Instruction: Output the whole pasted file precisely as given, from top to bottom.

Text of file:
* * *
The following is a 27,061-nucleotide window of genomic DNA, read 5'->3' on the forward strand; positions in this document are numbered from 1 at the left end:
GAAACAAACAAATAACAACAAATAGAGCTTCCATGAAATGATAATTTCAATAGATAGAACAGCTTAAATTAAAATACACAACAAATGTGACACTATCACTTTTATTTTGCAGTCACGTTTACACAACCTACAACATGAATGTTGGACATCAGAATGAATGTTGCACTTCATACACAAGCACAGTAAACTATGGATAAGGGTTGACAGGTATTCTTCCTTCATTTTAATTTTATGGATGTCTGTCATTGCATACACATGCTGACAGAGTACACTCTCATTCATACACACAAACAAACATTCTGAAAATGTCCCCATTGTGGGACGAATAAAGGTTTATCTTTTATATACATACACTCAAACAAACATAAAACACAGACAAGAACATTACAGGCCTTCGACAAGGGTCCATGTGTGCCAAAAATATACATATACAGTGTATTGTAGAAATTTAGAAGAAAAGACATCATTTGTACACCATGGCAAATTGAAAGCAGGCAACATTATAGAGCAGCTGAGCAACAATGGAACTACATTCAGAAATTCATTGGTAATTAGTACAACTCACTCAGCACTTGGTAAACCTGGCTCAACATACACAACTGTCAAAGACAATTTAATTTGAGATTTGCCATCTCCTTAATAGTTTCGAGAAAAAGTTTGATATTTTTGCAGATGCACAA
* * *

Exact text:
The following is a 27,061-nucleotide window of genomic DNA, read 5'->3' on the forward strand; positions in this document are numbered from 1 at the left end:
GAAACAAACAAATAACAACAAATAGAGCTTCCATGAAATGATAATTTCAATAGATAGAACAGCTTAAATTAAAATACACAACAAATGTGACACTATCACTTTTATTTTGCAGTCACGTTTACACAACCTACAACATGAATGTTGGACATCAGAATGAATGTTGCACTTCATACACAAGCACAGTAAACTATGGATAAGGGTTGACAGGTATTCTTCCTTCATTTTAATTTTATGGATGTCTGTCATTGCATACACATGCTGACAGAGTACACTCTCATTCATACACACAAACAAACATTCTGAAAATGTCCCCATTGTGGGACGAATAAAGGTTTATCTTTTATATACATACACTCAAACAAACATAAAACACAGACAAGAACATTACAGGCCTTCGACAAGGGTCCATGTGTGCCAAAAATATACATATACAGTGTATTGTAGAAATTTAGAAGAAAAGACATCATTTGTACACCATGGCAAATTGAAAGCAGGCAACATTATAGAGCAGCTGAGCAACAATGGAACTACATTCAGAAATTCATTGGTAATTAGTACAACTCACTCAGCACTTGGTAAACCTGGCTCAACATACACAACTGTCAAAGACAATTTAATTTGAGATTTGCCATCTCCTTAATAGTTTCGAGAAAAAGTTTGATATTTTTGCAGATGCACAA